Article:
But while Francis seems to invite debate on this and other points, he demonstrated last Saturday that he does so while calling for respect for the Catholic worldview in secular culture, especially regarding the family.

Who am I to judge?

It was early in his pontificate, on a return flight from World Youth Day in Rio de Janeiro in 2013, that Pope Francis famously responded to a question about homosexuality in the priesthood with "who am I to judge?"  

In some ways, the question became a lens through which his pontificate is often viewed, especially in the media.

Since 2013, the "who-am-I-to-judge Pope" has spoken out frequently on the need to be more welcoming of people with homosexual orientation, and has insisted on the need to use language reflecting welcome, rather than a closed door.

During his September 2015 visit to the United States, images of Pope Francis hugging a gay man circulated on the internet after he met with the man and his partner in Washington D.C. The man was a former student who had written to ask for a meeting, and the Pope accepted.

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And while Pope Francis' approach to homosexuality has been depicted by some as a deviation from the Church's doctrine, and hailed by others as a step in the right direction, his speech to E.U. leaders is a reminder that he aims to promote a worldview guided by Catholic doctrine, rather than contradicting it.  

A Catholic Worldview

Looking back throughout Francis' pontificate, his speech on Saturday was the latest among dozens of times he has spoken on behalf of the role of the traditional family, the sacredness of human life, or the Church's teaching on sexuality in the public square.

Some of these occasions, just to name a few, are as follows:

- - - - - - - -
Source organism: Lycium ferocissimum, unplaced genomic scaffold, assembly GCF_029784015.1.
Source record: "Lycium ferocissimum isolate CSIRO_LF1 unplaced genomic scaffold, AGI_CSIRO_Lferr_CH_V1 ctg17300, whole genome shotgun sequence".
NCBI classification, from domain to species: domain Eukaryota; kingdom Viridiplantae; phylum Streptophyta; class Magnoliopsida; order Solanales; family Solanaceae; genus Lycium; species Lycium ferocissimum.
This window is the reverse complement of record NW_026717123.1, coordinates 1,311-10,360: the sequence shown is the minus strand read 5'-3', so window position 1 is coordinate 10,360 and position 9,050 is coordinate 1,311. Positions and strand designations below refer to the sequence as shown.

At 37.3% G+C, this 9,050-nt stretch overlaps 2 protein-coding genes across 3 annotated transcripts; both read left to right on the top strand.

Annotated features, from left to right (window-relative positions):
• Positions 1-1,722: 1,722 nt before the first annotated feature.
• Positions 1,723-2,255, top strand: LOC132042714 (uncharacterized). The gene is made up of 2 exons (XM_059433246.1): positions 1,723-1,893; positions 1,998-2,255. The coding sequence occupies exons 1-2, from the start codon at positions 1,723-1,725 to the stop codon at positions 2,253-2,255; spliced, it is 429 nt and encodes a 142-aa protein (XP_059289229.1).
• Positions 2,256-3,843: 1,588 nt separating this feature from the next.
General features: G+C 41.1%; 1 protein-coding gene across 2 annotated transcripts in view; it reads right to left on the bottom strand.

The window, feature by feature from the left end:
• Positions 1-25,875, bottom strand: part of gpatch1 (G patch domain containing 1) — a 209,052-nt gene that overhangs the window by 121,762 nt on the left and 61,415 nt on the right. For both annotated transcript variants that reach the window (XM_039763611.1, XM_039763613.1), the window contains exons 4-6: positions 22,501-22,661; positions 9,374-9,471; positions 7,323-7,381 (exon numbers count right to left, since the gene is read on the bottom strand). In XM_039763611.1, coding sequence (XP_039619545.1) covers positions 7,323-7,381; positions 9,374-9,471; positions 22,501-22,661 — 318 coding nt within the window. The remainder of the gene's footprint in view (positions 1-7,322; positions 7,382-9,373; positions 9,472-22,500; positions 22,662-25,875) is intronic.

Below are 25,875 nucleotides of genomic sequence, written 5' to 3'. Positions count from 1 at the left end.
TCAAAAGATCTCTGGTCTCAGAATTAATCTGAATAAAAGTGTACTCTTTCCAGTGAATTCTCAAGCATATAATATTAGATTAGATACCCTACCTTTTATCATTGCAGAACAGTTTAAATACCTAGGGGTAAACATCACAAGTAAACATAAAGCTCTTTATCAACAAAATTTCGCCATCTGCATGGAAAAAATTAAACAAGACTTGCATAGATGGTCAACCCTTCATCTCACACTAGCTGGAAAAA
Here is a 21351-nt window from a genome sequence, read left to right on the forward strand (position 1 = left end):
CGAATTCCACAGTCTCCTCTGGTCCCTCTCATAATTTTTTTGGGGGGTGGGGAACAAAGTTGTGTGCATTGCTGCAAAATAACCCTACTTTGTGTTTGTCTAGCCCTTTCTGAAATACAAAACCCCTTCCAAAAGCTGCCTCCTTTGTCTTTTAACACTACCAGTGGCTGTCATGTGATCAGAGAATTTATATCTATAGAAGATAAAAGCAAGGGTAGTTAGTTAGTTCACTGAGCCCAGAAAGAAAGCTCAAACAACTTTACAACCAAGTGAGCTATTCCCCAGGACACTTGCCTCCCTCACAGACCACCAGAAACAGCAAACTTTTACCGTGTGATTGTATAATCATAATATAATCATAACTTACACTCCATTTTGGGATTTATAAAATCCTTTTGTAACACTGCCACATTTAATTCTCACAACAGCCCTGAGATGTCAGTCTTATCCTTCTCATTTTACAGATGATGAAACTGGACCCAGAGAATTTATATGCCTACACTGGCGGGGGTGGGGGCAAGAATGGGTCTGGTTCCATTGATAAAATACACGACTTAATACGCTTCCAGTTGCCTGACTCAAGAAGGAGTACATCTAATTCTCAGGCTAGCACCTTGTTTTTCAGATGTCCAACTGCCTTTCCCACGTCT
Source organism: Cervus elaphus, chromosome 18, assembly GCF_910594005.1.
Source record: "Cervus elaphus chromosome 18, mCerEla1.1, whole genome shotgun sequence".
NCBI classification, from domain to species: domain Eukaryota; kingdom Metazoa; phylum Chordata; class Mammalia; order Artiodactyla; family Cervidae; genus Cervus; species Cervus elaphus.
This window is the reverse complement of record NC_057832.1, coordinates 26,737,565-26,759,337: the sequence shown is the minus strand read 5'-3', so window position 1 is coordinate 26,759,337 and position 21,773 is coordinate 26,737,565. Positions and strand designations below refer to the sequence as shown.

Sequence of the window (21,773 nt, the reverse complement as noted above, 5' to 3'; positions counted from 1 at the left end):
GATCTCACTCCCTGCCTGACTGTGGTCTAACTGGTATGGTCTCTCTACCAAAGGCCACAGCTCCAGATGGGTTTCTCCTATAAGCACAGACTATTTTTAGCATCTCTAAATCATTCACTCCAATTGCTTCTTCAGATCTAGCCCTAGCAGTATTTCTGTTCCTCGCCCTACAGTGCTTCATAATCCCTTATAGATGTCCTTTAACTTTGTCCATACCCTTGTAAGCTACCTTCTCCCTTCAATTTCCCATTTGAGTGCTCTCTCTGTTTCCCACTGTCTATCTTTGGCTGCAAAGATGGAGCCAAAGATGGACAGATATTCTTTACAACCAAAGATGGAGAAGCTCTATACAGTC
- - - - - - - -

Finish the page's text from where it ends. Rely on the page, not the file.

1. In a 2014 audience with members of the German-born, international Schoenstatt movement marking the 100th anniversary of their founding, Pope Francis said the family, in the Christian understanding, was being attacked.

"The family is being hit, the family is being struck and the family is being bastardized," he said, noting that in the modern context, "you can call everything family, right?"

He said contemporary society has "devalued" the sacrament of marriage by turning it into a social rite and removing the most essential element, which is union with God. "So many families are divided, so many marriages broken," he said, adding that frequently, there is "such relativism in the concept of the sacrament of marriage."

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2. On the flight back from his trip to Georgia and Azerbaijan a year ago, in October 2016, the Pope was asked about the possibility of biological roots to homosexuality and transgender identities.  

Pope Francis said that those who struggle with sexuality and gender identity must be "accompanied as Jesus accompanies them," and Jesus "surely doesn't tell them 'go away because you are homosexual,'" he said.

But Francis also pointed to the "wickedness which today is done in the indoctrination of gender theory" that is now frequently being taught in schools, and which he said "is against the (nature of) things."